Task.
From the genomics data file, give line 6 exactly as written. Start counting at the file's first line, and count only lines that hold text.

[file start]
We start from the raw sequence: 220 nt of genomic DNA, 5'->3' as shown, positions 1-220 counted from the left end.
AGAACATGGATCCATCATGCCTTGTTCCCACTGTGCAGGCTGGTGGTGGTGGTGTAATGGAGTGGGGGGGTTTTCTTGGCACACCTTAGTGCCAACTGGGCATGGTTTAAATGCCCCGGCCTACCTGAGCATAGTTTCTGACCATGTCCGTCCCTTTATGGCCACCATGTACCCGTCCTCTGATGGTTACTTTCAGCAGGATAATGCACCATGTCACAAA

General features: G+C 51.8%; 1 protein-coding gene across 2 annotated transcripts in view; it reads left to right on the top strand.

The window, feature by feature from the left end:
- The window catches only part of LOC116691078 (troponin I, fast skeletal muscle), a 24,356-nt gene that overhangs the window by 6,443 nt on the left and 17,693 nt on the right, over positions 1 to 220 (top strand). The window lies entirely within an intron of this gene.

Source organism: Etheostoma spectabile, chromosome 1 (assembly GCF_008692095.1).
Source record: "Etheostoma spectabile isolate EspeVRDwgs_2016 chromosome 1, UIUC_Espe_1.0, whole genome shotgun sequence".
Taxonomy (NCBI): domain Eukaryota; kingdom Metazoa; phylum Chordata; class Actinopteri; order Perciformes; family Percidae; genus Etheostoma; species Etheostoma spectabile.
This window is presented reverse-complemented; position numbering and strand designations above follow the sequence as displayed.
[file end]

Source organism: Etheostoma spectabile, chromosome 1 (assembly GCF_008692095.1).